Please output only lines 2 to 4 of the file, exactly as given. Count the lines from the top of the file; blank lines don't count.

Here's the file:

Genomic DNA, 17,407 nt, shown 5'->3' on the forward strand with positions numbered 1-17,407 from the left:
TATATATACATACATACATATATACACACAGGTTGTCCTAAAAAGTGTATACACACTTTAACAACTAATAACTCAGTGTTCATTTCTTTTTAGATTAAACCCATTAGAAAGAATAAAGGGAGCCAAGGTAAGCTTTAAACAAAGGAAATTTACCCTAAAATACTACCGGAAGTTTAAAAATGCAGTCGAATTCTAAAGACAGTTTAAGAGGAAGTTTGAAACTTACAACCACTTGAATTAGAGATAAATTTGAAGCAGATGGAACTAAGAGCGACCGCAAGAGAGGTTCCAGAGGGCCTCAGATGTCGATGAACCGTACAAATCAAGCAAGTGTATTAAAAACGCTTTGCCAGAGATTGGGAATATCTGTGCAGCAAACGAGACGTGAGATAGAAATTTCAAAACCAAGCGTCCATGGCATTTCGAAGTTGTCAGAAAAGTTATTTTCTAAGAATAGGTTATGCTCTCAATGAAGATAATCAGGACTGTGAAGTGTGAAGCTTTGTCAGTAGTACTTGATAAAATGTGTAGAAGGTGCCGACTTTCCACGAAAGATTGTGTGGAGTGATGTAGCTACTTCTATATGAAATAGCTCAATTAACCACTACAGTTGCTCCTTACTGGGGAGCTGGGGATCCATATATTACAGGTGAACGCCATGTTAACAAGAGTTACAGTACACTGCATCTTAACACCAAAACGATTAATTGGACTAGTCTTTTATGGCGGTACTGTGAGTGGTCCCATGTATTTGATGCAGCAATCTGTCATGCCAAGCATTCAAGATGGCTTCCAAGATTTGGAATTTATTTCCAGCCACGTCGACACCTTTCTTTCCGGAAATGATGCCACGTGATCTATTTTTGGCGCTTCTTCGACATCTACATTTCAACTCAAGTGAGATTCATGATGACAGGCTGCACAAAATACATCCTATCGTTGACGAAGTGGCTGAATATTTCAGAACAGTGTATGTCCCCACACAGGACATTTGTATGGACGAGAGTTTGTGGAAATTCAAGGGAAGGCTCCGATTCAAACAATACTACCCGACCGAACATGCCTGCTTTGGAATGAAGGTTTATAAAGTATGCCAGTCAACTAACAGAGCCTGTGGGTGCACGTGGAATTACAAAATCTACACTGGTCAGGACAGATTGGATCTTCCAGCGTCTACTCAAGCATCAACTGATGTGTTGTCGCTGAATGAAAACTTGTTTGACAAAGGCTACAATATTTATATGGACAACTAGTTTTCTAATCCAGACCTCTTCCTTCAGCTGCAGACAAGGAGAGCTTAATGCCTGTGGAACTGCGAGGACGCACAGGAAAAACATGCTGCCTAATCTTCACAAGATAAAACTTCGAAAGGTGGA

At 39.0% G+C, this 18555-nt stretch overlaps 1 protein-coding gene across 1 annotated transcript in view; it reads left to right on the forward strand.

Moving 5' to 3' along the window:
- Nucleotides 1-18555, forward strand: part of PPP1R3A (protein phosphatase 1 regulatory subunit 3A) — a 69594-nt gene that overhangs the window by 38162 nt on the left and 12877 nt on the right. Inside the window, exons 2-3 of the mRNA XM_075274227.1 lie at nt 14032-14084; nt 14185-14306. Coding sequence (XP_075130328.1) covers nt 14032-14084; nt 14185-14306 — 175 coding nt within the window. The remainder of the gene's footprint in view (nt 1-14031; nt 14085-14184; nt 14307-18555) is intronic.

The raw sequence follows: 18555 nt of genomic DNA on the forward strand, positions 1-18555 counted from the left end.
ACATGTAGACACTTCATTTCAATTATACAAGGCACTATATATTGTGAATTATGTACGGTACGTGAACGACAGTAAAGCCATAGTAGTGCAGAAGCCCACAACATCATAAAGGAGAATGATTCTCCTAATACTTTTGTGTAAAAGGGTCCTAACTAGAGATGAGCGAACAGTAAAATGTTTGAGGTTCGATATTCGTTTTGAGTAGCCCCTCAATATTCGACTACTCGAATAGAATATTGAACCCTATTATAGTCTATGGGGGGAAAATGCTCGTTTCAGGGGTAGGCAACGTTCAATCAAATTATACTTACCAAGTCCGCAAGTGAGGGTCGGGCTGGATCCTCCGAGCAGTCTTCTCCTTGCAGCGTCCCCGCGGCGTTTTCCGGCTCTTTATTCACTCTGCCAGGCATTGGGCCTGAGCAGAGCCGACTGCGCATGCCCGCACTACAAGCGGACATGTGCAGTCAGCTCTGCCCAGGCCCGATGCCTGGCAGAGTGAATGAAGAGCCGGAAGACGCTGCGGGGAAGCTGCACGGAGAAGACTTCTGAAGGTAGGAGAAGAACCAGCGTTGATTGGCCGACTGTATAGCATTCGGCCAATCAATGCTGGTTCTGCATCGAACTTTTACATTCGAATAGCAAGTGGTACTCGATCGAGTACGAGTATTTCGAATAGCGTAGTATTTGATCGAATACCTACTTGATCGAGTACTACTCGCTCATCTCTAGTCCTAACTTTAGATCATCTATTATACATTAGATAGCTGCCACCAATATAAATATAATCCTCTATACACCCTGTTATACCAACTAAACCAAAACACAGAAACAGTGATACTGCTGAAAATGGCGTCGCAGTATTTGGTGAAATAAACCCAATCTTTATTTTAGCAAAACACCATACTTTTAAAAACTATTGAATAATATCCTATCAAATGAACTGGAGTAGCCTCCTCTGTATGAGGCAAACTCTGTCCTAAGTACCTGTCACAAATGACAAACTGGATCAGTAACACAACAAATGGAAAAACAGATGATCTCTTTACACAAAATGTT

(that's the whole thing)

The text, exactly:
TATATATACATACATACATATATACACACAGGTTGTCCTAAAAAGTGTATACACACTTTAACAACTAATAACTCAGTGTTCATTTCTTTTTAGATTAAACCCATTAGAAAGAATAAAGGGAGCCAAGGTAAGCTTTAAACAAAGGAAATTTACCCTAAAATACTACCGGAAGTTTAAAAATGCAGTCGAATTCTAAAGACAGTTTAAGAGGAAGTTTGAAACTTACAACCACTTGAATTAGAGATAAATTTGAAGCAGATGGAACTAAGAGCGACCGCAAGAGAGGTTCCAGAGGGCCTCAGATGTCGATGAACCGTACAAATCAAGCAAGTGTATTAAAAACGCTTTGCCAGAGATTGGGAATATCTGTGCAGCAAACGAGACGTGAGATAGAAATTTCAAAACCAAGCGTCCATGGCATTTCGAAGTTGTCAGAAAAGTTATTTTCTAAGAATAGGTTATGCTCTCAATGAAGATAATCAGGACTGTGAAGTGTGAAGCTTTGTCAGTAGTACTTGATAAAATGTGTAGAAGGTGCCGACTTTCCACGAAAGATTGTGTGGAGTGATGTAGCTACTTCTATATGAAATAGCTCAATTAACCACTACAGTTGCTCCTTACTGGGGAGCTGGGGATCCATATATTACAGGTGAACGCCATGTTAACAAGAGTTACAGTACACTGCATCTTAACACCAAAACGATTAATTGGACTAGTCTTTTATGGCGGTACTGTGAGTGGTCCCATGTATTTGATGCAGCAATCTGTCATGCCAAGCATTCAAGATGGCTTCCAAGATTTGGAATTTATTTCCAGCCACGTCGACACCTTTCTTTCCGGAAATGATGCCACGTGATCTATTTTTGGCGCTTCTTCGACATCTACATTTCAACTCAAGTGAGATTCATGATGACAGGCTGCACAAAATACATCCTATCGTTGACGAAGTGGCTGAATATTTCAGAACAGTGTATGTCCCCACACAGGACATTTGTATGGACGAGAGTTTGTGGAAATTCAAGGGAAGGCTCCGATTCAAACAATACTACCCGACCGAACATGCCTGCTTTGGAATGAAGGTTTATAAAGTATGCCAGTCAACTAACAGAGCCTGTGGGTGCACGTGGAATTACAAAATCTACACTGGTCAGGACAGATTGGATCTTCCAGCGTCTACTCAAGCATCAACTGATGTGTTGTCGCTGAATGAAAACTTGTTTGACAAAGGCTACAATATTTATATGGACAACTAGTTTTCTAATCCAGACCTCTTCCTTCAGCTGCAGACAAGGAGAGCTTAATGCCTGTGGAACTGCGAGGACGCACAGGAAAAACATGCTGCCTAATCTTCACAAGATAAAACTTCGAAAGGTGGA

At 39.0% G+C, this 18555-nt stretch overlaps 1 protein-coding gene across 1 annotated transcript in view; it reads left to right on the forward strand.

Moving 5' to 3' along the window: